While guidelines for proper warehousing for any industry means that products should be available, accessible and in good condition, pharmaceutical distribution centers must be extra diligent. Not only does a pharmaceuticals distribution center (DC) have to deal with usual challenges like inventory and personnel issues, but it also has to comply with strict DEA and FDA regulations. "We're not just shipping pens and pencils," said Scott Thorpe, Express Scripts operations manager. "The products we ship save lives."
Storage areas should be cleaned and disinfected regularly. Employees should never have food, drink, gum or tobacco near the products. Some DCs have strict policies about food and drink kept out of the warehouse entirely. Racks, picking locations and staging areas should be kept free of debris.
Store supplies in a dry, well-lit and well-ventilated area that is out of direct sunlight. Keep any flammable or aerosol products in areas far away from other inventory.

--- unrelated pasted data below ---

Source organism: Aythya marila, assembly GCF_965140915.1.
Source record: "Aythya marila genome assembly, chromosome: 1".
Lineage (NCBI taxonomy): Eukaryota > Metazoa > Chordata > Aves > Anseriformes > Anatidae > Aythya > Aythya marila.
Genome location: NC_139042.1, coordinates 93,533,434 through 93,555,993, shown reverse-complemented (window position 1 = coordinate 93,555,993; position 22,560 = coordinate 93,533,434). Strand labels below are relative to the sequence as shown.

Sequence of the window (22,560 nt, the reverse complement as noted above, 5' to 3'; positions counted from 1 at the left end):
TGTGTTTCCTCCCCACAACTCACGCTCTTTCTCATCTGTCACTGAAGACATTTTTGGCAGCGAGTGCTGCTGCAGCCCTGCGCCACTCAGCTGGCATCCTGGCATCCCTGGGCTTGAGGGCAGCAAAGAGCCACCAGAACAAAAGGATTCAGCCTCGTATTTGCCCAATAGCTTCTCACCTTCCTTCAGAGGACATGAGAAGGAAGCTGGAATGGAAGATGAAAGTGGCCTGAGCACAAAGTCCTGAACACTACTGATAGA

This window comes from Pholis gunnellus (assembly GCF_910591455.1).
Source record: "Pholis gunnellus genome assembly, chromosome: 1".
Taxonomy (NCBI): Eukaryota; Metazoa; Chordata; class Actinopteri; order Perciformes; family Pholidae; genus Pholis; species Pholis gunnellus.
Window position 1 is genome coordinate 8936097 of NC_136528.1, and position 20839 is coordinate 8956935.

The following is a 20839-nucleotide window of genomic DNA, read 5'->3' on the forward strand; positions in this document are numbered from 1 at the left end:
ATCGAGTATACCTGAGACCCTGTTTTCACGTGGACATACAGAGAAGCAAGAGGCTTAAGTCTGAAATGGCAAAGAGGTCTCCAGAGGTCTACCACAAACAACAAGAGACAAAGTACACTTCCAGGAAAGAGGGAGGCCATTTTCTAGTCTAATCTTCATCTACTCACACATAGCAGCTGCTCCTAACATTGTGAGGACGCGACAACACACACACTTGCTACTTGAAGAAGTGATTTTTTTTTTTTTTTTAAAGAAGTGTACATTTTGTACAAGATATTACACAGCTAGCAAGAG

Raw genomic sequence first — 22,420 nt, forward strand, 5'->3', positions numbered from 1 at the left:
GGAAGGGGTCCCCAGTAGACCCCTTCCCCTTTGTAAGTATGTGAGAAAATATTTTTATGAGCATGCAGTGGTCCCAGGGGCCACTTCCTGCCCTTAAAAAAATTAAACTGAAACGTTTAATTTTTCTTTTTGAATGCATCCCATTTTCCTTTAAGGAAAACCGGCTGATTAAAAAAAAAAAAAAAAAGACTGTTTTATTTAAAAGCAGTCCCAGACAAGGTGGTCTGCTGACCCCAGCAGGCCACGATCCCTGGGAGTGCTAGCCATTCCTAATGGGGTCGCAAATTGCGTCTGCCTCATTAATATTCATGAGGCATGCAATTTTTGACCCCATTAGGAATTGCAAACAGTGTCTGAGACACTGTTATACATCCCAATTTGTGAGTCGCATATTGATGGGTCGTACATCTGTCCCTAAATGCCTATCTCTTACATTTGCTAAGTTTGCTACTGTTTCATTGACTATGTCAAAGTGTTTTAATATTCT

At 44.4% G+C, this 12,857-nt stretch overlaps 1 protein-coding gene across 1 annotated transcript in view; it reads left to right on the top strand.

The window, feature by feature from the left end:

Storage cases should have appropriate clearance from the floor, and should be easily accessible.
Keep written and electronic records of every pallet and case that enters your facility. Many DCs have moved to using handheld RF scanners to track employee activity, productivity, and for inventory control purposes.
Make sure employees check expiration dates and rotate stock to ensure that the products that were received first are shipped first.
Keep controlled substances secure. Every step of the warehouse process from unloading and receiving to staging and put-away should be well-regulated. Many pharmaceuticals DCs store controlled substances in cages and vaults, with DEA schedule 2 drugs kept in the vault, and schedule 3 kept in the cage. Only authorized employees should be allowed access to the cage or vault, and those authorized employees should be well-trained in the proper documentation and filing of paperwork.